This started some acrimonious discussions among those that saw no problem with Greek Philosophy, and those that felt that it was irrelevant or even suspect.

In this case, the Greek teachings of the structure of creation, modeled after the concept of the perfection of geometrical shapes, placing the observable universe in a series of concentric spheres.

Augustine’s view war that believers should be more taciturn in supporting or opposing beliefs based on natural observation. But when a given theory was considered ‘proven’ it then becomes the Christians task to show that the theory in question was not contrary to scripture. I suppose if further investigation overturned that theory for a new one, it becomes the Christians duty again to show that this new understanding still did not contradict scripture.

The reason for this is so that secondary doctrine should not become an impediment for belief,

The debate over the structure of the universe is instructive. In the years following Augustine, the Bible has been re-examined from an Aristotelian point of view. They noticed that different words were used for the air, the realm of the planets, and the distant stars. They then applied the concept of concentric spheres to those realms and declared the Aristotelian view correct.

But the Greek natural philosophers thought that the celestial spheres were literal crystal spheres with the planets and stars ‘stuck’ to their inner surfaces (remember that they had little formal appreciation of gravity, nor orbital mechanics). So the Greek thought was not really confirmed, just found to be outwardly compatible. I would not see it as being authoritative in a final sense, though it can be a helpful model.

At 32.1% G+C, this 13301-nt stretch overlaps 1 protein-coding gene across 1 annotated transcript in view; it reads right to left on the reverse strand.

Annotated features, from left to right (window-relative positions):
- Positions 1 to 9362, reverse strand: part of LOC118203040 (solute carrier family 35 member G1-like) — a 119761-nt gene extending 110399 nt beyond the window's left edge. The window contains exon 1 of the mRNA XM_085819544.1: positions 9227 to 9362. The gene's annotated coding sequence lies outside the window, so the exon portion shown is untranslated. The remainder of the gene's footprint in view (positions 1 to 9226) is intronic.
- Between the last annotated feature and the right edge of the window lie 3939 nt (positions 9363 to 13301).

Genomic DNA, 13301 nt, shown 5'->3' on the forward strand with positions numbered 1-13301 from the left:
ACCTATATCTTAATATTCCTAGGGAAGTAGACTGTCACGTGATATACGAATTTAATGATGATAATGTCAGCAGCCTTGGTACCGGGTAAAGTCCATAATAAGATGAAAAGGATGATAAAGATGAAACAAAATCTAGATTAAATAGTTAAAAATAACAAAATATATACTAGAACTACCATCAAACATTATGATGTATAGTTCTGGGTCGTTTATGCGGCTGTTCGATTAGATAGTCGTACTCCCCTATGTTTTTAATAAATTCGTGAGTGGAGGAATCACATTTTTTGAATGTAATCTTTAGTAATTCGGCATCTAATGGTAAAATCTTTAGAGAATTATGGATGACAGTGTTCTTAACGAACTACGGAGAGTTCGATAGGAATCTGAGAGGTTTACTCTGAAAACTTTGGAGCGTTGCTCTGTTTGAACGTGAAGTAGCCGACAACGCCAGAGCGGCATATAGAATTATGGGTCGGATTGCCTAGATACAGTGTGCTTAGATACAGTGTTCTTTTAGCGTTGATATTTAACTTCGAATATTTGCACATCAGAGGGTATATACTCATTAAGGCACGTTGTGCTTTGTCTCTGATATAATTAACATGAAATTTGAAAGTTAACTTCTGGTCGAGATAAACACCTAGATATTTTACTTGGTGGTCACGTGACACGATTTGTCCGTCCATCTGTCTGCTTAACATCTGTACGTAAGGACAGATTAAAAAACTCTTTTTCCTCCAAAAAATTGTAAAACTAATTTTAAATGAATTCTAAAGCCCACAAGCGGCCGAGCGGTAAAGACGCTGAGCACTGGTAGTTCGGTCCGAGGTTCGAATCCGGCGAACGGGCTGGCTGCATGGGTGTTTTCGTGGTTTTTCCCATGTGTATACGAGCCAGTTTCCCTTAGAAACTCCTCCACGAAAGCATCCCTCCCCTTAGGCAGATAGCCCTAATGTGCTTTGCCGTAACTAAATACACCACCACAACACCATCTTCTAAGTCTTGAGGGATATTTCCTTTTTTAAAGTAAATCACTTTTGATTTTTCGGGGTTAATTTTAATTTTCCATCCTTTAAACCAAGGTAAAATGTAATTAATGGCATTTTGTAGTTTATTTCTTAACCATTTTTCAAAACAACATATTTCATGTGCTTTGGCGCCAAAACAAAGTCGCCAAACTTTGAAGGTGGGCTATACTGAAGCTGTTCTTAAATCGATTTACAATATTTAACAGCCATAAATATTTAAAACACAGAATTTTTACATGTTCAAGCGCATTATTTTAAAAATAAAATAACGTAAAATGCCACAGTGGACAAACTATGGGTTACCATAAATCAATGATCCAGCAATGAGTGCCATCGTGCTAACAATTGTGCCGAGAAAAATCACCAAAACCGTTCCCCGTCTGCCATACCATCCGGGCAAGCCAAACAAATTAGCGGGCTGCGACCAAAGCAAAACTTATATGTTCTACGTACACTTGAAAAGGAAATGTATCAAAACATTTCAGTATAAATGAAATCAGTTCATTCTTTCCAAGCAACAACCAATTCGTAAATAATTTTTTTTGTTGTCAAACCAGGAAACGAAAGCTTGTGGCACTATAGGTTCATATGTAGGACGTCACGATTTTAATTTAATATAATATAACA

As an aside, I read (somewhere) that when Thomas Aquinas entered seminary, Aristotle was banned. By the end of his life, Aristotle was held as the authority for the natural world. Even when I was young, people would use Aristotle for an informal authority concerning nature.

If you go into a Christian bookstore, you can probably find a poster entitled “the Biblical view of the Universe” showing such things as the underworld under the surface, the Pillars of Hercules holding up the sky and various spheres for the air, planets, stars. We do not worry that this is far from how NASA depicts the universe.

The Biblical view is quite a good model for many things, but I would not use it either for navigation of the oceans, nor for planning a moon shot.

My feeling is that as we look deeper into the natural world, we should look for ways of coming to a compatible view. There can remain areas of great contradiction without necessitating the demonizing of the other. Nor should we cling to improbable explanations on one side just because it frees us from examining our understandings on another.

Scripture will always tell us about God’s relation to man, Much of that is missing from what science will tell us because it is about what God has made apart from Man. But that does not make the view from examining His world against the view from examining scripture.